Have you ever wanted to take a trip to Alaska? Maybe you want to go in the summer so you can enjoy that midnight sun. Or, possibly you’d prefer to travel between the fall and early spring to catch the Northern Lights. Regardless of the time of year, or whether you opt for an Alaskan cruise or land expedition, you might be able to catch one of these five iconic animals that is native to the 49th state in the Union.

Brown & Black Bears

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We combined brown and black bears because both of these species are endemic to Alaska. In particular, both bears are found in the southeastern part of the state. Cruise travelers can easily spot bears from the shoreline since they often feed there. The best time for these types of bear sightings is during the spring and summer when they’re most active. But if you’re hoping to catch bears feeding at a salmon stream, your best bet is to book a cruise for late summer or early fall.

Spotting bears from afar on a ship is always the safest option. However, if you happen to be part of a land expedition, be sure to travel wisely. Go in a group of five or more people and be sure to make noise as you enter the forests to avoid accidentally stumbling upon a bear.

Alexander Archipelago Wolf

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This animal is one that is truly unique to Alaska. The Alexander Archipelago wolf, also known as the islands wolf, is a subspecies of the timber wolf. Like the brown and black bears, this wolf is found most commonly in southeast Alaska—specifically in the islands. The islands wolf is smaller than most other wolves found in North America and scientists believe this is due to this species having lived in relative isolation from other types of wolves.

Sadly, this particular wolf has experienced serious population decline over the years because of continued logging and a reduction in their only food source, the Sitka deer. Combined with the fact that the islands wolf is constantly denied entry onto the endangered species list, catching a glimpse of this threatened species is a major feat.

Kodiak River Otter

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As the name implies, the Kodiak river otter is found only in the Kodiak archipelago of Alaska. And much like the islands wolf, the Kodiak river otter is smaller than the more well-known North American river otters. While not endangered, the Kodiak river otter does face difficulties from hunting and mercury that leaches into the water from industrial waste.

Bald Eagles

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Nothing serves as a symbol of the United States like the bald eagle. For years, their population was threatened, and the bird even spent time on the endangered species list. But as of today, their current numbers in Alaska total almost half of the nation’s 70,000 bald eagles. This particular species is also commonly found in southeast Alaska. It’s said that bald eagles are so common in Alaska that spotting one is no different than finding a pigeon in New York City.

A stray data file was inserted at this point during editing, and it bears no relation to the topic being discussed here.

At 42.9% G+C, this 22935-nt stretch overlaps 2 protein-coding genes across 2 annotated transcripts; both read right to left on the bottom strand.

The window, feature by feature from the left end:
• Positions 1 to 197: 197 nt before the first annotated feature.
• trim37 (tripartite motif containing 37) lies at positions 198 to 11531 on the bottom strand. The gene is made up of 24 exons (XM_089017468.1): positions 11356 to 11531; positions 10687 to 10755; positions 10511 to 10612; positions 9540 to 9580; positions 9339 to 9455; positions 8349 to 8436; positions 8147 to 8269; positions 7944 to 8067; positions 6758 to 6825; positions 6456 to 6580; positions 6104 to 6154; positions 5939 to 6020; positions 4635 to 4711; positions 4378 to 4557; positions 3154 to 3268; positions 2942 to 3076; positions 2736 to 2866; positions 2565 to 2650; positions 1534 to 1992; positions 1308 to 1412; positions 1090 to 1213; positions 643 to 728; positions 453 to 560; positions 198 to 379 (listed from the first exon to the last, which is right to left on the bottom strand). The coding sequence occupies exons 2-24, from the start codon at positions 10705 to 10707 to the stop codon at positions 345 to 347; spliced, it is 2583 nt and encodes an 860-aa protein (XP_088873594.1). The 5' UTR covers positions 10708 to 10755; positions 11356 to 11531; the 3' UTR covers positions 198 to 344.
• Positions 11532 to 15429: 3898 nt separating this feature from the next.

In fact, residents of Dutch Harbor, a fishing town in the Aleutian Islands, actually view the iconic birds as invasive pests. The town is home to around 500 bald eagles that boldly scavenge for food every day from the docks to further in town with no fear of the human inhabitants. And that’s because the bird is a protected species with federal penalties attached to harming them. The birds are so bold there that some people have even had their grocery bags snatched out of their hands by these birds of prey. But aside from this poor town, spotting a bald eagle is typically a majestic experience.

Humpback Whales & Orcas

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If your real interest is large marine life, then Alaska is the perfect place to spot them. The state is ideal for having an up-close and personal experience with humpback whales and orcas. More than 500 humpbacks call the Alaskan waters home during the warm summer months. Fun fact: just like humans and fingerprints, each humpback has a unique pattern on its fluke. So, if you’re lucky, you might be able to identify the same humpback whale on more than one occasion.

Meanwhile, if you’re up for the challenge, you can try your hand at spotting the far more elusive orca. Officially, orcas aren’t whales. They’re really the largest species of the dolphin family. But because of their size and the fact that they’re an aggressive predator (don’t watch any specials on orcas in the wild if Shamu gives you warm fuzzies), they were mistakenly labeled as whales by mariners and explorers.

While orcas can be found in every ocean, there are distinctive ecotypes of the mammal found in specific parts of the world. Ecotypes refer to subsets of orcas that rarely interact or interbreed with other subsets. Depending on an orca’s ecotype, it might prefer specific prey and vary in size or appearance from others. If you’re lucky enough to spot one of these dolphins in Alaska, chances are you’re seeing a Resident or Bigg’s ecotype orca.

There are plenty of expeditions and travel opportunities to get up close and personal with Alaska’s wildlife. And while this isn’t a comprehensive list of the most popular animals you can find, it’s a great starting point.